The other thing that was in question at this committee meeting, in regards to children with diabetes, was the coverage of CGMS.  As much as I would love to have a continuous glucose monitoring system for Bekah, I am able to get by with out one and we still see some pretty great numbers and have minimal lows.  A CGMS would help me to detect lows a little before they happen (although Bekah is pretty good at catching them in the 70s)  and maybe be better about catching those high numbers to be able to keep a better glycemic control.  We had a random 430 the other day (I think there must have been a bubble in her tubing) and we could have corrected sooner with a CGMS detecting it.  Her last A1C was 7.2% and I am happy with that although I would love to see it a little lower and a CGMS might help with that.  The committee voted against the coverage of CGMS .  They decided that it doesn't impact the quality of life of a child with diabetes enough to justify the expense.  I think I have to agree.  There are a lot of things that the state needs to spend money on and CGMSs are really not a necessary expense (unlike test strips). 

Since a CGMS is something we will have to pay out of pocket for, I have done some research and decided to put my money aside for a DAD instead.  A diabetes alert dog is an investment that I am excited to make.  We had a Siberian husky for almost 11 years.  Dakota died just a few days before David was born.  It has been 2 years and I think it is time to get another dog and why not a DAD.  There are many programs out there and our family has decided to go with Warren Retrievers.  I have talked with the owner, Dan Warren, multiple times and his method seems to be top notch and very family oriented.  It's not a cheap endeavor but I think would be similar to a CGMS out of pocket over 3 years or so. (If you decided to get one too and go through Warren, tell them I sent you)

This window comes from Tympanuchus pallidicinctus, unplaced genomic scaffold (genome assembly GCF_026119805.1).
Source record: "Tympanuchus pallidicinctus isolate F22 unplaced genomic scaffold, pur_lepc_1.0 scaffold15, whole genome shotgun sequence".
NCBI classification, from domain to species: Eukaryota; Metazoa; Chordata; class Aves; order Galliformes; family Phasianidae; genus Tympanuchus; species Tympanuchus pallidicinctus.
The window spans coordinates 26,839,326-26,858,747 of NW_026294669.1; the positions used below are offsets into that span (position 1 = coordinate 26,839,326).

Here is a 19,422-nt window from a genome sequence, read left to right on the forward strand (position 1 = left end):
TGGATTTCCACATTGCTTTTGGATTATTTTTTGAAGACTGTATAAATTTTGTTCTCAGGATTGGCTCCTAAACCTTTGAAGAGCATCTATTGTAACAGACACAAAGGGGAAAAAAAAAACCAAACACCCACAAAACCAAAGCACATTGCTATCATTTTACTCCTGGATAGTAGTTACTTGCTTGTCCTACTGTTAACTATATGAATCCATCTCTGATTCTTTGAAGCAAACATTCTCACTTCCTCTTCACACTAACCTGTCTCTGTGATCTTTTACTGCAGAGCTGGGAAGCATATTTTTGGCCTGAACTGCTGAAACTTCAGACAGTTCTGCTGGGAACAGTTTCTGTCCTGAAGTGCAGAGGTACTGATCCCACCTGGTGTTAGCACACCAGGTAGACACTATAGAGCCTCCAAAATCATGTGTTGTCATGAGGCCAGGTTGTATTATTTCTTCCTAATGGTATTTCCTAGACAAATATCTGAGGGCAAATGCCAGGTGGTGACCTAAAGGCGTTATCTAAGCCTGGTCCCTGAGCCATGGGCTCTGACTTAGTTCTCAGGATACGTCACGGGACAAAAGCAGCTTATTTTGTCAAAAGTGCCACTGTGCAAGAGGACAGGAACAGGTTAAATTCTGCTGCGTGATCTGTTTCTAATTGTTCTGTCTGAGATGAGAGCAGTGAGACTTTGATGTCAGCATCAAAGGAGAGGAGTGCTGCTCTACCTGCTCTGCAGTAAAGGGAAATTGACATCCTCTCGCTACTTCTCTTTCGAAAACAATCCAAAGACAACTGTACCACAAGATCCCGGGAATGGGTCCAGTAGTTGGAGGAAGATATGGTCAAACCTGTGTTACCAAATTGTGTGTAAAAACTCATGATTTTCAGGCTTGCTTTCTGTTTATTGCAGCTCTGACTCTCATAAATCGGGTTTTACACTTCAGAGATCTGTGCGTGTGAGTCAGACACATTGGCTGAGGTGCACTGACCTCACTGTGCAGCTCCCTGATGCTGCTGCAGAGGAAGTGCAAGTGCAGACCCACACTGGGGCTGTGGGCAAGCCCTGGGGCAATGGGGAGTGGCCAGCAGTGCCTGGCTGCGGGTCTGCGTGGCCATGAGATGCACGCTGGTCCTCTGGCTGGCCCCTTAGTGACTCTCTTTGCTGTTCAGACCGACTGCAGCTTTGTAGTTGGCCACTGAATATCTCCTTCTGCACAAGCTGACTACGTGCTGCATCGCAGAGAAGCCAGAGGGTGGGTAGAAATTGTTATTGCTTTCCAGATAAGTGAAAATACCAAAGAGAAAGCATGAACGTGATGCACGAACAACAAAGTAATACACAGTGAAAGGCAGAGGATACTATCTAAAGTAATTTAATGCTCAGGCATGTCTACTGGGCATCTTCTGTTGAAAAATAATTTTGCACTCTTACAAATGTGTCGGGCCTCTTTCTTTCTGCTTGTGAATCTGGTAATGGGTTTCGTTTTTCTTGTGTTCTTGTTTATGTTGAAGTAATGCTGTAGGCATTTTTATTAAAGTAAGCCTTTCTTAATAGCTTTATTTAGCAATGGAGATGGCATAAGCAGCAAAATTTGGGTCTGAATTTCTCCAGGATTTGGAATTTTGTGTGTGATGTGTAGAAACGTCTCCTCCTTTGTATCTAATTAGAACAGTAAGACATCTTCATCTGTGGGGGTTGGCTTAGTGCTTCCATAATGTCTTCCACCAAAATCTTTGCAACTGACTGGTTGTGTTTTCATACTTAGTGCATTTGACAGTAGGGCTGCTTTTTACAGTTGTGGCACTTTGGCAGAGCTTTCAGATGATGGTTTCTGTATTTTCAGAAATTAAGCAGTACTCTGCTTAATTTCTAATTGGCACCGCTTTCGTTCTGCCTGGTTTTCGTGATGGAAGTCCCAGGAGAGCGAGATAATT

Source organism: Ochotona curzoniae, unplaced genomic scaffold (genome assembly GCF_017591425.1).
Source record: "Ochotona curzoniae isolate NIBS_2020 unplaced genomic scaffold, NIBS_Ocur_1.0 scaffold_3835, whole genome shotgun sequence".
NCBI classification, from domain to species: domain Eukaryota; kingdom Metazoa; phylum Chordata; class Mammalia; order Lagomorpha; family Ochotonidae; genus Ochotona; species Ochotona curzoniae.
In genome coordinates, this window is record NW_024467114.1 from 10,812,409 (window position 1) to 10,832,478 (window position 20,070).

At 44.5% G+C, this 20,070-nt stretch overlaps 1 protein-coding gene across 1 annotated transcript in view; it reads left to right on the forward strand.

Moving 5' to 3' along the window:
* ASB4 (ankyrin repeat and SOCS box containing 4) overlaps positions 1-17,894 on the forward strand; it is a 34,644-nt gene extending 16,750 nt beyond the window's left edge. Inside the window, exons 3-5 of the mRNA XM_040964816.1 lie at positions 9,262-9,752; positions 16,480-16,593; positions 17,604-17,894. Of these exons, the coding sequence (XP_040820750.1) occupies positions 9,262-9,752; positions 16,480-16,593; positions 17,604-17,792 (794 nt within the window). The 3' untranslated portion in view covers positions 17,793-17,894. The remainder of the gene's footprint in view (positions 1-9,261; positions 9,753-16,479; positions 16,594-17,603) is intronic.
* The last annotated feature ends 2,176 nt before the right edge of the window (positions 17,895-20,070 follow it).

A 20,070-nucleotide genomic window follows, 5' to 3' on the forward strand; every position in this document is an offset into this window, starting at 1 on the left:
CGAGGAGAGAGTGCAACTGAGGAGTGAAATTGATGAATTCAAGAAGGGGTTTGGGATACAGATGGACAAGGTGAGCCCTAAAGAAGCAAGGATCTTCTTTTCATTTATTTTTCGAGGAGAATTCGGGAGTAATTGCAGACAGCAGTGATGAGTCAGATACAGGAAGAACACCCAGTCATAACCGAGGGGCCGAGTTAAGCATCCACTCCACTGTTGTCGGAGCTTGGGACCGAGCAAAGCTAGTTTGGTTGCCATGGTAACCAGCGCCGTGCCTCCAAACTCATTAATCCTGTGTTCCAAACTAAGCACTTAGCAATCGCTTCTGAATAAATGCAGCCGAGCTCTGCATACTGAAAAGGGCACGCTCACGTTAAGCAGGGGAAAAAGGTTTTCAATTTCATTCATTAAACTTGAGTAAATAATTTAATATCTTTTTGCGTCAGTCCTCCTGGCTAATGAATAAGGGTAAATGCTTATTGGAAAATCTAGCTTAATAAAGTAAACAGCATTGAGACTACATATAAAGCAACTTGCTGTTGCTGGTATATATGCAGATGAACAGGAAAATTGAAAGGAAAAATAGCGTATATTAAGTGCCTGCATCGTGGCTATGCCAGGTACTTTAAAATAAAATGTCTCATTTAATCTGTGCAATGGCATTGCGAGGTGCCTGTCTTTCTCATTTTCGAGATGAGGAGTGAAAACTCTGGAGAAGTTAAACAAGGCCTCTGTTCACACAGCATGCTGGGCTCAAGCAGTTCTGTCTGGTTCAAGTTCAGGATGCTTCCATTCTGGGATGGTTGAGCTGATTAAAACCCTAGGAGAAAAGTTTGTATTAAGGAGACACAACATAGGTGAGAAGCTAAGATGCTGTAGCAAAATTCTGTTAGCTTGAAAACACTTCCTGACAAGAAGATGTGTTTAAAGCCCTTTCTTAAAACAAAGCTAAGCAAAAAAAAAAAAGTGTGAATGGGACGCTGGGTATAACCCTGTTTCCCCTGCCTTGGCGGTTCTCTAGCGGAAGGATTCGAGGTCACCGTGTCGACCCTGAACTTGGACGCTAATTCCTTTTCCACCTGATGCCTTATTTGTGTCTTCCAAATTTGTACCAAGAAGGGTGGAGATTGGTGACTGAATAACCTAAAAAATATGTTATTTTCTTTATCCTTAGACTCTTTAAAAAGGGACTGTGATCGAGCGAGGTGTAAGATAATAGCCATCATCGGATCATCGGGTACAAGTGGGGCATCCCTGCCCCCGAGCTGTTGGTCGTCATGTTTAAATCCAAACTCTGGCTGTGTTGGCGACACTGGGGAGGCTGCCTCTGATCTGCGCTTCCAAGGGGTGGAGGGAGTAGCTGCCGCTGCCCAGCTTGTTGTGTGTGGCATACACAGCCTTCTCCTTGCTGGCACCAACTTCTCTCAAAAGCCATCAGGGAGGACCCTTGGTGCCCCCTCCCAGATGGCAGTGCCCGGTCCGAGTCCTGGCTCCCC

It's not the best picture of our beautiful Dakota but here you can see her ready to play


  1. Wow, I can not believe that they would even consider limiting test strips to one per day! One???!!!! So glad they voted down that idea!!!

    So sorry you had to go through all of those insurance hassles!

    I would LOVE to get a diabetes dog, too.

  2. lucky for us the doctors know that it wasn't reasonable and it didn't pass.

  3. OMGoodness Heidi...what a fiasco to have to endure. I am so glad that it ended up working out OK. The D.A.D. sounds like a wonderful idea for Bekah and the family. How's my app. going!? I'll pimp you guys out big time if that bad boy goes live!!! xoxo

  4. This totally boggles my mind, that they'd consider limiting strips and say that the results of doing multiple tests are "uncertain." I'd be interested in seeing those public documents unveiled before that meeting... What is even MORE scary about this is the fact that these are physicians. Not even sure how to wrap my head around that... Anyhow, thanks for sharing this with us.

  5. It is scary to know how much power insurance has in our lives. They have us by the hair, that is for sure.

    I'm so glad it worked out. We would have helped fight if you needed us! ((HUGS))

  6. ONCE A DAY?!? That is ridiculous. I can't even let myself go there or I'll never get to sleep...! Personally, we LOVE our cgm and I think I'd have a major meltdown if we ever had to do without it. But Sweets does not ever feel her lows- not even a 29. :( But its not for everyone... I think a DAD sounds like a wonderful addition to your family! Good luck!!!